Most of the time, it’s cheaper to fly in the middle of the week rather than on weekends, as most people travel on weekends and airlines raise prices. Prices can also be lower if you fly after a major holiday or during it.

Budget airlines often charge for checked bags, carry-on luggage, printing your boarding pass, using a credit card, and anything else they can get away with. Be sure to add up the cost of the ticket and the fees to make sure it’s lower than a larger carrier.

Accommodation. If you’re planning to visit a well-known and popular destination, you should plan your trip at least 4-6 months in advance, especially if you’re traveling during the peak season for that destination.

Purchase travel insurance. Listen, no one wants to spend money on international travel insurance. But do it anyway. Trust me on this.

Talk to your bank. Your bank will flag your account if you start spending money in a foreign country without warning, and believe me, you don’t want to find yourself in a foreign country without access to your bank account.

Split your luggage. One of the key pieces of advice I would give to first-time travelers, especially if they want to bring a backpack, is ‘pack a light backpack.’ All your items should fit into a 40-liter backpack (plus an additional 10-liter one for carry-on and essentials). If you’re in doubt about something, you don’t need it. And believe me, you’ll be surprised, but you can literally buy anything for daily life locally at any time.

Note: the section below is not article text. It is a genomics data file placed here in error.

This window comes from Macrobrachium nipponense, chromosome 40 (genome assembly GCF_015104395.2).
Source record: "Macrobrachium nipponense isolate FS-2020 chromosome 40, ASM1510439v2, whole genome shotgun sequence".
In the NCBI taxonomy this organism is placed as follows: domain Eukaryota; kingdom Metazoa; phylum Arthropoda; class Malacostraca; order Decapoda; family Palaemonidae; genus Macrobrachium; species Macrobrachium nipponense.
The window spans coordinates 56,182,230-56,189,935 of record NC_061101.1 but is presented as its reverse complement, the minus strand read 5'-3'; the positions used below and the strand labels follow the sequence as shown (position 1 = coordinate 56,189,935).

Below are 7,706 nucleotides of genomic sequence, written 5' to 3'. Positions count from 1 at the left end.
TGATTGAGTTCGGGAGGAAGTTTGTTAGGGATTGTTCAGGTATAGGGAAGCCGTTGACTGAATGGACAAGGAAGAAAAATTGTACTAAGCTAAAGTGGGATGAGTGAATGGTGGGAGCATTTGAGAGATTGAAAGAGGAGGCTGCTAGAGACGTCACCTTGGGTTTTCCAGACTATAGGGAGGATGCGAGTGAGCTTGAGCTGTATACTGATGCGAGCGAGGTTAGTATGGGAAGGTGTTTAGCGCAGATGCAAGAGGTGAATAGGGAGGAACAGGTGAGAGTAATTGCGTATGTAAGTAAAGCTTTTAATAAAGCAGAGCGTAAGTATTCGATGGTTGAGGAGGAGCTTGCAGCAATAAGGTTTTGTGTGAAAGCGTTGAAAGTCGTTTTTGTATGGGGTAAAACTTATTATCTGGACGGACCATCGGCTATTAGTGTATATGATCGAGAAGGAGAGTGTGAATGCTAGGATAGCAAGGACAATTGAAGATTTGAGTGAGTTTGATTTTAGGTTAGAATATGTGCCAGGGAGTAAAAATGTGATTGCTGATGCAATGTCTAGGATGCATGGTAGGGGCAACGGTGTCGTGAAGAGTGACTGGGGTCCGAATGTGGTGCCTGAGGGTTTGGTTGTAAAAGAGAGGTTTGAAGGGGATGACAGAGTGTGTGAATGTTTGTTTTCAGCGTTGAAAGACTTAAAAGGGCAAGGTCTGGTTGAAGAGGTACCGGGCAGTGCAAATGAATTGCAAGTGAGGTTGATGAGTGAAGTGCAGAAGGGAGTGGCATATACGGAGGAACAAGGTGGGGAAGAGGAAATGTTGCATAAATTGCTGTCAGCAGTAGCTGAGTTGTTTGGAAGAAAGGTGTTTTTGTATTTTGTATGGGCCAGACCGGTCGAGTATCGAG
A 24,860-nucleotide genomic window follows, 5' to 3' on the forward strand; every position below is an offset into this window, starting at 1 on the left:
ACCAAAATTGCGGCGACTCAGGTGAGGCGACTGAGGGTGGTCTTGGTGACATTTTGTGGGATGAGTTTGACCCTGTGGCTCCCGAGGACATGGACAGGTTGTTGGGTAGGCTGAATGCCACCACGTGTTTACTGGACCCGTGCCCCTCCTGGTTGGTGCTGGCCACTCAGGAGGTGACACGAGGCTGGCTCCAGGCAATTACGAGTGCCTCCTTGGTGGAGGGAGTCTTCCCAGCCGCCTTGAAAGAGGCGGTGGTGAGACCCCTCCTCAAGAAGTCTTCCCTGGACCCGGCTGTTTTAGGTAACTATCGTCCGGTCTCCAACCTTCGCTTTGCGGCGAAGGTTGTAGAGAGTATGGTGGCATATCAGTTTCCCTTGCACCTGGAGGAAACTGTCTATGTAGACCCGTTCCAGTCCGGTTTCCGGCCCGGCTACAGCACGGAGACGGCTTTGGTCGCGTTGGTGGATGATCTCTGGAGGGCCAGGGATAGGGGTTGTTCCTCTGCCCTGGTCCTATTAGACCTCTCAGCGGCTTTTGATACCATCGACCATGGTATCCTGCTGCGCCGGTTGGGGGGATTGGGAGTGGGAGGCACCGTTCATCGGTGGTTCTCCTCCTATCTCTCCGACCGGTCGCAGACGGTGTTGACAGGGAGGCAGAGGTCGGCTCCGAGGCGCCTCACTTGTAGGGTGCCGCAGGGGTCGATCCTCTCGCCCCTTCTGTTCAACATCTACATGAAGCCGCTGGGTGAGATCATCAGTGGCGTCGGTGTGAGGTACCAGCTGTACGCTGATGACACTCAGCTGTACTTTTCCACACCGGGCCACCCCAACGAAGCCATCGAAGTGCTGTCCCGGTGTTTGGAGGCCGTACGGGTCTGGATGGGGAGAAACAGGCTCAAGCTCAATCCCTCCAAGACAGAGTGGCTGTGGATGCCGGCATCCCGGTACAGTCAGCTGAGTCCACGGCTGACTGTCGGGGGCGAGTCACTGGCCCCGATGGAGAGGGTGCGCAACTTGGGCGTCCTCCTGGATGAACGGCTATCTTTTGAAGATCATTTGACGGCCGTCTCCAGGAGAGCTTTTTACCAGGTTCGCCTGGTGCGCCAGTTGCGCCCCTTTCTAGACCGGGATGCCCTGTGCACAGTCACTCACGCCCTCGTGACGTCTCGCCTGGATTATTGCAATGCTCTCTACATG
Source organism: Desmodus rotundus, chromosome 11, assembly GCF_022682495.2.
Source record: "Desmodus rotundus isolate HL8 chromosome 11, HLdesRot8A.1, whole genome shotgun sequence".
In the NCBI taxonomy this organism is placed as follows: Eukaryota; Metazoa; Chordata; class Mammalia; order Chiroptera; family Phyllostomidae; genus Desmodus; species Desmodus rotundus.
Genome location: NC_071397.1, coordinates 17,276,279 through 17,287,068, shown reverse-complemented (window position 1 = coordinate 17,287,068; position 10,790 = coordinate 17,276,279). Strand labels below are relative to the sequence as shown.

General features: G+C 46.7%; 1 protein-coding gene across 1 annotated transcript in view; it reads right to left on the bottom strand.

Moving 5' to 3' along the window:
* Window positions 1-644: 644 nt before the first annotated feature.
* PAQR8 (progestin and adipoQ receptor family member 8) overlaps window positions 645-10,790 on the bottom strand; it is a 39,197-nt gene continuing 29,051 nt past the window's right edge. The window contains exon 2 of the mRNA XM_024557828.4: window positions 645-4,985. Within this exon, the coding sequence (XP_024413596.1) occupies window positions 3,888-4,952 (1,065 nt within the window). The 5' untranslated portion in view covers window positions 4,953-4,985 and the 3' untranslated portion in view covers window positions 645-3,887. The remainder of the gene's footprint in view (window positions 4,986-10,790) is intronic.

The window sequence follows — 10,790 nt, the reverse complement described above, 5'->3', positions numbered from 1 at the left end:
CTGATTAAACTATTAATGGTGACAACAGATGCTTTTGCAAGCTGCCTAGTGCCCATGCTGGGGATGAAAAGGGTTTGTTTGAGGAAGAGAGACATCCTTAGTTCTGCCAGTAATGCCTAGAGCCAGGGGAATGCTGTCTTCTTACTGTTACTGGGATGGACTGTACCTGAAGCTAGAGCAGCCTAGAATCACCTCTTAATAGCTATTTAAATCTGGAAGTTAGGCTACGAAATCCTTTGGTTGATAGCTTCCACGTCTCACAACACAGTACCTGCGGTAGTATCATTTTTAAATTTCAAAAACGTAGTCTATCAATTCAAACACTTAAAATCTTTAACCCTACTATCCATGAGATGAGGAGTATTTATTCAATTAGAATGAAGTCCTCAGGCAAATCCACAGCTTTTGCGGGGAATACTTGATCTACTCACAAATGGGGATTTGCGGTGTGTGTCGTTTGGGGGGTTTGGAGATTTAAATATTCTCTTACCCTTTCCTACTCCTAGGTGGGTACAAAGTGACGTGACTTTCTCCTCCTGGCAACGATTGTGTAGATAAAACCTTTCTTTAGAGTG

First Aid Kit. Take your regular medications, the ones you need at home consistently. Prepare for stomach upset, which happens more often during a trip, due to stress and new foods. Everything else can be bought locally.

Documents. Don’t forget to make copies of all important documents, such as your passport and visas, in case the originals are lost or stolen. Email copies to yourself. Also, record important addresses and phone numbers for both home and your travel destinations, save them in your email, and print a copy.

Photos. Take extra visa photos in advance if you plan to visit multiple countries.

Download city maps to your phone when you first arrive in a new city. This way, you can use them even when you’re not connected to Wi-Fi.

Research how you’re going to get from the airport to your hotel. During my travels, I have never encountered an airport that wasn’t serviced by public transportation systems. Taking a taxi for transfers can often be expensive.